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Opening Lecture (MAD) Saturday, 17/10 from 2 pm to 4 pm Covid, Globotics & the Future of Work

Richard E. Baldwin is a professor of international economics at the Graduate Institute of International and Development Studies in Geneva, where he has been researching globalization and trade for the past 30 years. He is also ex-President of the Centre for Economic Policy Research (CEPR) and Editor-in-Chief of VoxEU, which he founded in June 2007. He is a research associate at the National Bureau of Economic Research. He was twice elected as a Member of the Council of the European Economic Association. After obtaining a bachelor's degree in economics from the University of Wisconsin-Madison in 1980, he received a master's degree from the London School of Economics in 1981. He completed his PhD at MIT in 1986 under the guidance of Paul Krugman, with whom he has coauthored half a dozen articles. He received honorary doctorates from the Turku School of Economics (Finland), University of St. Gallen (Switzerland) and Pontifical Catholic University of Peru (PUCP). He was Associate Professor (19891991) and Assistant Professor (19861989) at Columbia University Business School. In 19901991 he followed trade matters for the President's Council of Economic Advisors in the Bush White House. He worked as an Associate Economic Affairs Officer for UNCTAD in the early 1980s. In 1991 he joined the Graduate Institute of International and Development Studies as Professor of International Economics, where he has remained. He has also been a visiting research professor at MIT (2003), Oxford (2012-2015), and is still an Associate Member of Nuffield College at Oxford University. He has consulted for many governments and international organisations including the EU, the OECD, the World Bank, EFTA, and USAID. He has published extensively in the areas of globalisation, international trade, regionalism, WTO, European integration, economic geography, political economy and growth, and is recognised as an expert on the economic drivers and risks of globalisation. His book, The Great Convergence: Information Technology and the New Globalization, was published in November 2016 and listed among the Best Books of 2016 by The Financial Times and The Economist magazine. He also writes extensively on current economic policy. His  latest book, The Globotics Upheaval: Globalization, Robotics and the Future of Work, addresses the role of digital technology in driving both globalisation and automation of service and professional jobs in advanced economies.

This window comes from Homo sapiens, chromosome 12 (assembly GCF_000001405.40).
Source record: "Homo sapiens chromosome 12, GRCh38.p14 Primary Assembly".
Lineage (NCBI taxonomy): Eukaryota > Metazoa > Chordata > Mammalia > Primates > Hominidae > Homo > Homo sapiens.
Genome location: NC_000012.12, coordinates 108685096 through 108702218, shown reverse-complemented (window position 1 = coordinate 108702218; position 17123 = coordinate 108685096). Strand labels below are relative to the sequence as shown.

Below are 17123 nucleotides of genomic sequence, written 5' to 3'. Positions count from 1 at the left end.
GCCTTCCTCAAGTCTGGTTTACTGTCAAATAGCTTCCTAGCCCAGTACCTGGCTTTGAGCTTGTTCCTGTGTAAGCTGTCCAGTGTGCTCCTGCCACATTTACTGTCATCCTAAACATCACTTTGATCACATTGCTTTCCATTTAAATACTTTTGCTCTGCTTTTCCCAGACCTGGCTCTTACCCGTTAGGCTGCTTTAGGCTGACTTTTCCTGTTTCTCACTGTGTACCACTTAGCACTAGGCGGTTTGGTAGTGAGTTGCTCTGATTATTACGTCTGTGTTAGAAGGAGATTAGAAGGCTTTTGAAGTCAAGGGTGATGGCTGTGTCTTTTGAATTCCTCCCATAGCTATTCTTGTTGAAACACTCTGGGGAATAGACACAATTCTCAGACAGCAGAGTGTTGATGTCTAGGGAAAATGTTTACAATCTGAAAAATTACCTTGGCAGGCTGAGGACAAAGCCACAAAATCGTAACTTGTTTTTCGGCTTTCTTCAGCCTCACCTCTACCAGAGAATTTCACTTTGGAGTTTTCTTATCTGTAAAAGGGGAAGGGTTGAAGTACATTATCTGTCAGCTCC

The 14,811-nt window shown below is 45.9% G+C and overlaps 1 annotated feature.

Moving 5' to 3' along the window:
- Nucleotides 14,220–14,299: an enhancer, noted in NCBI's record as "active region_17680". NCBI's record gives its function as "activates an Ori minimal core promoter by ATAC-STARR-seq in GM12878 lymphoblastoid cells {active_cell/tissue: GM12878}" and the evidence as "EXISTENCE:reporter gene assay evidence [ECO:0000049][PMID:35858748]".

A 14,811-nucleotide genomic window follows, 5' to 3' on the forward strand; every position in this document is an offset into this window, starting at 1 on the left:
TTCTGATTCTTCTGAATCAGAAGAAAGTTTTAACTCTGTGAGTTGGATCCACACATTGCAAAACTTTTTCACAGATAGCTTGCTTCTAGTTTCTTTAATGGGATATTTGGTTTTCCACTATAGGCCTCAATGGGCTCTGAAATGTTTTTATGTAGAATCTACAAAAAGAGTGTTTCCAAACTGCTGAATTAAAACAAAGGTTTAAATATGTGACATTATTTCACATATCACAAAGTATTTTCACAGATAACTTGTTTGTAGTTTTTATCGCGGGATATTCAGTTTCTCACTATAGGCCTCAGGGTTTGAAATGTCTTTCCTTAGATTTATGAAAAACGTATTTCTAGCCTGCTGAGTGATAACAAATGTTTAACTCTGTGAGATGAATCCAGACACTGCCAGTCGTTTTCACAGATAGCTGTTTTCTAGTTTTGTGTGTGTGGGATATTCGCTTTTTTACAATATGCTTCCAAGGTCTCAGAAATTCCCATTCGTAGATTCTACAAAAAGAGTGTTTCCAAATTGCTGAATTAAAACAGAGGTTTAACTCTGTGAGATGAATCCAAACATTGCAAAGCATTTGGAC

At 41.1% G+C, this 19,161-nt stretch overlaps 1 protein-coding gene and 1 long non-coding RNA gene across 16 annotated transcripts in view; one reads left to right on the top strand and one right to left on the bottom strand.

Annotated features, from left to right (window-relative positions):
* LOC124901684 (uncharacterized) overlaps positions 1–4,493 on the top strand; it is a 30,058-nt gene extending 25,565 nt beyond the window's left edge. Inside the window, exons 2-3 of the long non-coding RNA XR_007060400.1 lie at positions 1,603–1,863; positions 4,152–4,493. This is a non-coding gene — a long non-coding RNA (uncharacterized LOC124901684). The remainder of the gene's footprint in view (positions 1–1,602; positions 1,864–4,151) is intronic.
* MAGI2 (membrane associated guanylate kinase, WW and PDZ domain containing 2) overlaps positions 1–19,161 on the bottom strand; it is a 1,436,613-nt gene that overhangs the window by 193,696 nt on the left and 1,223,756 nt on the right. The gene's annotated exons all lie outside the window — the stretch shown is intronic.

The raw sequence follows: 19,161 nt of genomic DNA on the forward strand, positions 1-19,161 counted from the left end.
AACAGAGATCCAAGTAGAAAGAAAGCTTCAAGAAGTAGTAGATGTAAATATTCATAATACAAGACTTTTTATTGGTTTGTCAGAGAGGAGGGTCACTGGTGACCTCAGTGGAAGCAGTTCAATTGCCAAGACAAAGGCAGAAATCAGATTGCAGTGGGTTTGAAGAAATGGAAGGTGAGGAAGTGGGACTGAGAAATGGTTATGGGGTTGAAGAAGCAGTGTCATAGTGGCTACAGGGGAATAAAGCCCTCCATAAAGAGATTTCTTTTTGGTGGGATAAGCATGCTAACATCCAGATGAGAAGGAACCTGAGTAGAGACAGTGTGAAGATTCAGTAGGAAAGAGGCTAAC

Between 1820 and 1990, the share of world income going to todays wealthy nations soared from twenty percent to almost seventy. Since then, that share has plummeted to where it was in 1900. As the renowned economist Richard Baldwin reveals, this reversal of fortune reflects a new age of globalization that is drastically different from the old. The nature of globalization has changed, but our thinking about it has not. Baldwin argues that the New Globalization is driven by knowledge crossing borders, not just goods. That is why its impact is more sudden, more individual, more unpredictable, and more uncontrollable than before―which presents developed nations with unprecedented challenges as they struggle to maintain reliable growth and social cohesion. It is the driving force behind what Baldwin calls The Great Convergence, as Asian economies catch up with the West.

Automation, artificial intelligence and robotics are changing our lives quickly - but digital disruption goes much further than we realize. Richard Baldwin, one of the world's leading globalization experts, argues that the inhuman speed of this transformation threatens to overwhelm our capacity to adapt. When technology enables people from around the world to be a virtual presence in any given office, globotics will disrupt the lives of millions of skilled workers much faster than automation, industrialization and globalization disrupted lives in previous centuries. What measures will people and governments take in response to such a tectonic economic and cultural shift? How do we avoid the prospect of undermining the very foundations of prosperity? Whilst the changes are now inevitable, there are strategies that humanity can use to adapt to this new world, employing the indispensable skills that no machine can copy: creativity and independent thought. The Globotics Upheaval will help each of us prepare for the oncoming wave of the advanced robotic workforce.


Actuality


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